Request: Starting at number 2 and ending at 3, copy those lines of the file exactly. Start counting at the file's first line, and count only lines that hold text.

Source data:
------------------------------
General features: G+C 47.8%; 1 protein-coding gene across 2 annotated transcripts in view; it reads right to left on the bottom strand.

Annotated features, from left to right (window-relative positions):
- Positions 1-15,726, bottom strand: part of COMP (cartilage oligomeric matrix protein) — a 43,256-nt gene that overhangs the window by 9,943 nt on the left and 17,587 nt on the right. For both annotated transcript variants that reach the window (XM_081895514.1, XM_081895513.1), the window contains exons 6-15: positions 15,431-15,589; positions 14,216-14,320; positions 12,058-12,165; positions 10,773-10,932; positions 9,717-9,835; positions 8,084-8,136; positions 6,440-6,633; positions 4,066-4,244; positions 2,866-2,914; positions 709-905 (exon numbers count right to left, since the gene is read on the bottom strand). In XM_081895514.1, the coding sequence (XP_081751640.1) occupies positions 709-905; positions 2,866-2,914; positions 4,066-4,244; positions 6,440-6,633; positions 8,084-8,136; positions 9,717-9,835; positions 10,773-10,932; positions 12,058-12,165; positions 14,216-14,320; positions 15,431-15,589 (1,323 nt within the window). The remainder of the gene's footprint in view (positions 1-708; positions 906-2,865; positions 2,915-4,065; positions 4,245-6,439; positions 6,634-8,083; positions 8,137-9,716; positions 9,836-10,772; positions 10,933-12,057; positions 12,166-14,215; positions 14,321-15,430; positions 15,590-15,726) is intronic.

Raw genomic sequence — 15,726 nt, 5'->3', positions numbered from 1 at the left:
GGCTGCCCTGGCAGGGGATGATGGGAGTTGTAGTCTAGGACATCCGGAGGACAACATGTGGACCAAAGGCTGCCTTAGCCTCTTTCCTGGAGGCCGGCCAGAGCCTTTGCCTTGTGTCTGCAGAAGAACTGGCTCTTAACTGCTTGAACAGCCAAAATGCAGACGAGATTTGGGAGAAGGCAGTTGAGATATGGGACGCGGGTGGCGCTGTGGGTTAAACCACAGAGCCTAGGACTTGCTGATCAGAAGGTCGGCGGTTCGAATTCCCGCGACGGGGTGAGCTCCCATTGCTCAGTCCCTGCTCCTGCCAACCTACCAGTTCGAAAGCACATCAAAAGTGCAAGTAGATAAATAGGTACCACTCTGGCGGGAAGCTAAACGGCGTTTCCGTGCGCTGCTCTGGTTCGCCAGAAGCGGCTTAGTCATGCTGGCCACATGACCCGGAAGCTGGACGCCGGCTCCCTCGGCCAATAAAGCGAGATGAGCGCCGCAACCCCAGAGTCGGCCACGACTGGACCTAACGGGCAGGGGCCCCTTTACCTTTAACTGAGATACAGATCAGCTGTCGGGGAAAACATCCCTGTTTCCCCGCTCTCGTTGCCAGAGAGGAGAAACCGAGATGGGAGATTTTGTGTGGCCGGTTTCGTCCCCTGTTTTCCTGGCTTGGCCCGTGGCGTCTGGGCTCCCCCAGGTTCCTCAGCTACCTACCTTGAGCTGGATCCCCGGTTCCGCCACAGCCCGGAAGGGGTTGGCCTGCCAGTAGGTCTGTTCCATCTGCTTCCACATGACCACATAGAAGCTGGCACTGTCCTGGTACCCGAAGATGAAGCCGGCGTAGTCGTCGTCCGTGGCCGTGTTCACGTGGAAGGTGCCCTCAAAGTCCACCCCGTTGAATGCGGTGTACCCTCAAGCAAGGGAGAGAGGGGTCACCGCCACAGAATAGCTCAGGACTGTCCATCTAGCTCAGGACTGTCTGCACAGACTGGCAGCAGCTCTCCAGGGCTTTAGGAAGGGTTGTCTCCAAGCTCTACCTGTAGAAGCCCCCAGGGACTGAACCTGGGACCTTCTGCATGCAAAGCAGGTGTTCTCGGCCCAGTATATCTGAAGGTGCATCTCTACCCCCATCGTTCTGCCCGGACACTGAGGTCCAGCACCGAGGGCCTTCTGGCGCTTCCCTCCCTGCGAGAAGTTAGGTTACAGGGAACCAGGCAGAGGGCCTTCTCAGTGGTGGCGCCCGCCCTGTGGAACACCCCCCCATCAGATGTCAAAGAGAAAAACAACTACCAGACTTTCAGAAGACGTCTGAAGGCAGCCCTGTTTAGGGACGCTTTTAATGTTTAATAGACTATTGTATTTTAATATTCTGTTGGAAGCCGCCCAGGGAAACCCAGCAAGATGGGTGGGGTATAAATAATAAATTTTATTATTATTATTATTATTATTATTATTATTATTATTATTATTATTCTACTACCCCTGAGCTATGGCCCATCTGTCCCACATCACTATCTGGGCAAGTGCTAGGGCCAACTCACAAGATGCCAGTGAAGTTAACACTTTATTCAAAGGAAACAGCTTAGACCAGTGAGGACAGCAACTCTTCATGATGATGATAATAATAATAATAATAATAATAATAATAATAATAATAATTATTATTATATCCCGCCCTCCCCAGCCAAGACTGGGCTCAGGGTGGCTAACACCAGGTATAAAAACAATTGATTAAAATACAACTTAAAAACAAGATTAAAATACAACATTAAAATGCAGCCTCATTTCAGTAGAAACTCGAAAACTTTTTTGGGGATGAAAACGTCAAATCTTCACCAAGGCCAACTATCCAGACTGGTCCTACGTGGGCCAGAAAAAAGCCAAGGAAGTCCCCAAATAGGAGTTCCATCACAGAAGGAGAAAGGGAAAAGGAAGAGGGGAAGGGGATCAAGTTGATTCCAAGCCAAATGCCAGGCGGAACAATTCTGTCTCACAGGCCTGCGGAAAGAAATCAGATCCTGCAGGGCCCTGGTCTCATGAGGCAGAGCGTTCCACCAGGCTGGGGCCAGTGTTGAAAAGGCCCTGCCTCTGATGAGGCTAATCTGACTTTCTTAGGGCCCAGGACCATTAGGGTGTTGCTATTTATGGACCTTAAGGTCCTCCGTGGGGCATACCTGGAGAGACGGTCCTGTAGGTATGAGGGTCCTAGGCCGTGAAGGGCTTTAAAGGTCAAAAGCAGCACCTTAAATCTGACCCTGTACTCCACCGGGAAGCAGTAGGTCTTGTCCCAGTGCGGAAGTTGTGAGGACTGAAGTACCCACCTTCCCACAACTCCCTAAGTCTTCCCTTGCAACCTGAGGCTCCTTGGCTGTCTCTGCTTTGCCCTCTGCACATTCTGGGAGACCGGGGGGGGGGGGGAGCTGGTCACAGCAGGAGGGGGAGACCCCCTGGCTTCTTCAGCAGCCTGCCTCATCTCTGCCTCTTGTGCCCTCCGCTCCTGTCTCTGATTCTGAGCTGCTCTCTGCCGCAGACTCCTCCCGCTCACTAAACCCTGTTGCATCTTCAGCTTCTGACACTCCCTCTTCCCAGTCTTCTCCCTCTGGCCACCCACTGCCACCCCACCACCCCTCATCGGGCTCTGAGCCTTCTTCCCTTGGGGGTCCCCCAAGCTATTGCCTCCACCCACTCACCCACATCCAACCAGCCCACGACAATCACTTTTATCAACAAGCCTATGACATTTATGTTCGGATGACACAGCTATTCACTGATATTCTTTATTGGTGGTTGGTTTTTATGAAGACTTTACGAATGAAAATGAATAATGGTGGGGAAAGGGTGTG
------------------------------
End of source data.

Annotated features, from left to right (window-relative positions):
- Positions 1-15,726, bottom strand: part of COMP (cartilage oligomeric matrix protein) — a 43,256-nt gene that overhangs the window by 9,943 nt on the left and 17,587 nt on the right. For both annotated transcript variants that reach the window (XM_081895514.1, XM_081895513.1), the window contains exons 6-15: positions 15,431-15,589; positions 14,216-14,320; positions 12,058-12,165; positions 10,773-10,932; positions 9,717-9,835; positions 8,084-8,136; positions 6,440-6,633; positions 4,066-4,244; positions 2,866-2,914; positions 709-905 (exon numbers count right to left, since the gene is read on the bottom strand). In XM_081895514.1, the coding sequence (XP_081751640.1) occupies positions 709-905; positions 2,866-2,914; positions 4,066-4,244; positions 6,440-6,633; positions 8,084-8,136; positions 9,717-9,835; positions 10,773-10,932; positions 12,058-12,165; positions 14,216-14,320; positions 15,431-15,589 (1,323 nt within the window). The remainder of the gene's footprint in view (positions 1-708; positions 906-2,865; positions 2,915-4,065; positions 4,245-6,439; positions 6,634-8,083; positions 8,137-9,716; positions 9,836-10,772; positions 10,933-12,057; positions 12,166-14,215; positions 14,321-15,430; positions 15,590-15,726) is intronic.